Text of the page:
There was daffodil, lilac, and iris picking by the then-abandoned house where my dad’s surrogate grandmother lived, the woman who would become one of my daughter’s namesakes. To this day, those are my three favorite flowers. My dad brought a bouquet of daffodils from Evelyn’s yard in a Mason jar to the hospital when my daughter, Sophia Evelyn, was born. There were nights spent in sleeping bags on our trampoline, watching meteor showers with my little brother or my various friends. There were shooting lessons with a Red Ryder BB gun behind the old chicken house. There were extended family dinners, punctuated with the same old stories, the same laughter each time, the same warm, comforting informality. There were long horseback rides on the meandering dirt roads that led by my friends’ and classmates’ houses. There was swimming, sledding, running, hide and seek, laughing, crying. There was a marvelous sense of wonder at the immensity of the world, the power and beauty of my small corner of it. I still feel that wonder.
How could I walk away from all of this?
It’s not that I’m afraid to leave (OK, maybe I am, just a little bit) and it’s not that I think I don’t have opportunities elsewhere -- I know I can leave if I wanted, and I know that I can be successful somewhere else. It’s that I choose to stay.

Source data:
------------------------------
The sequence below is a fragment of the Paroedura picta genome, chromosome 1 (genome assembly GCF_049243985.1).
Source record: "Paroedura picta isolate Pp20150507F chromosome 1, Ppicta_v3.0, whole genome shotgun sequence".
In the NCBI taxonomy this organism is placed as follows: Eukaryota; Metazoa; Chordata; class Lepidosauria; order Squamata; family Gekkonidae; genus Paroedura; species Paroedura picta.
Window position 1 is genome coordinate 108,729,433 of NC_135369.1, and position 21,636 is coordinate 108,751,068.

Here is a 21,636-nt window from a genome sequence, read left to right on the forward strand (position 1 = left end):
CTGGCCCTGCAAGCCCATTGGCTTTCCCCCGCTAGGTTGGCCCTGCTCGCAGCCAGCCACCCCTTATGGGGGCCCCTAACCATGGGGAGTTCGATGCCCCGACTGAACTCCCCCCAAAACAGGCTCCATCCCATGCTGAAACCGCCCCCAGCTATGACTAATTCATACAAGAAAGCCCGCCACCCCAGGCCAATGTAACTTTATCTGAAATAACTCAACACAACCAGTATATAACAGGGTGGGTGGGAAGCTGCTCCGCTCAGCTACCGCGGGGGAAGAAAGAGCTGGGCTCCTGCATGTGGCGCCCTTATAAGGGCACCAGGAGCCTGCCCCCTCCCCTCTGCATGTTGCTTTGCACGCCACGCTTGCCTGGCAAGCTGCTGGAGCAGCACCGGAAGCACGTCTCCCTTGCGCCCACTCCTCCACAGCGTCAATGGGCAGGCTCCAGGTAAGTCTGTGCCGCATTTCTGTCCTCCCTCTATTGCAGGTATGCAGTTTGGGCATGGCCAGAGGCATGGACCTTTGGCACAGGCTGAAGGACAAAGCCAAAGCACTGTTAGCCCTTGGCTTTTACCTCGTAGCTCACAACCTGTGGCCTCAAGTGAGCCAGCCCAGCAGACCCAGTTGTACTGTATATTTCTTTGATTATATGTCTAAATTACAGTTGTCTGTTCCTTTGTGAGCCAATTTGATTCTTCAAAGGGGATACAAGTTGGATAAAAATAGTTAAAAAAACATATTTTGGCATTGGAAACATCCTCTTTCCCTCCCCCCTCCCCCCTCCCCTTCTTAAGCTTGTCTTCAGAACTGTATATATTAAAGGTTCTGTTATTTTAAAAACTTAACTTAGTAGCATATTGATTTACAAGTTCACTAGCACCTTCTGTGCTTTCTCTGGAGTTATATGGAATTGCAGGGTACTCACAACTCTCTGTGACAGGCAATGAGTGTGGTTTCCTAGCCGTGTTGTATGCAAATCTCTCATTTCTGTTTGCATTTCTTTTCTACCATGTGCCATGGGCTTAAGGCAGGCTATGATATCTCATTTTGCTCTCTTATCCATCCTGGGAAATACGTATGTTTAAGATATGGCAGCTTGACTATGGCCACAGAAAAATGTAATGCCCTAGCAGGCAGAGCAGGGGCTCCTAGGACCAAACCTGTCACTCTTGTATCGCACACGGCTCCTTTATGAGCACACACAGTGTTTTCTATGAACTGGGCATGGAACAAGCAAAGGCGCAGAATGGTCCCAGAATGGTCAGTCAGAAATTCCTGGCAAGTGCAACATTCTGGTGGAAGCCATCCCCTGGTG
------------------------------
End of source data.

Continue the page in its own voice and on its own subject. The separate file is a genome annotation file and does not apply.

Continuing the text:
I didn’t always feel this way about Northwest Arkansas. I grew up loving our farm: the cows, the pigs, the chickens, the horses. Then I turned 12 and hated everything and everyone. I started buying into the hype that rural living was somehow unsophisticated, and that to be anything meant moving as far away as possible, as soon as possible. I began to resent the rednecks I lived near (and with), vowing that I would never be one of them. I did as much as possible during my rebellious teenage years to dissociate with that image. I learned the term “flyover state,” and would stare at the planes overhead with envy. Where were they going, and when could I go there, too?
Anyone who grows up in a small town sees the media representation of “Small town girl goes to the big city, hijinks ensue, girl makes it big!” The insidious insinuation is that no one can succeed in a small town, in a rural lifestyle. Of course, we all know success is what you make it, blah blah blah. That message is lost amidst the rural white trash redneck stereotypes.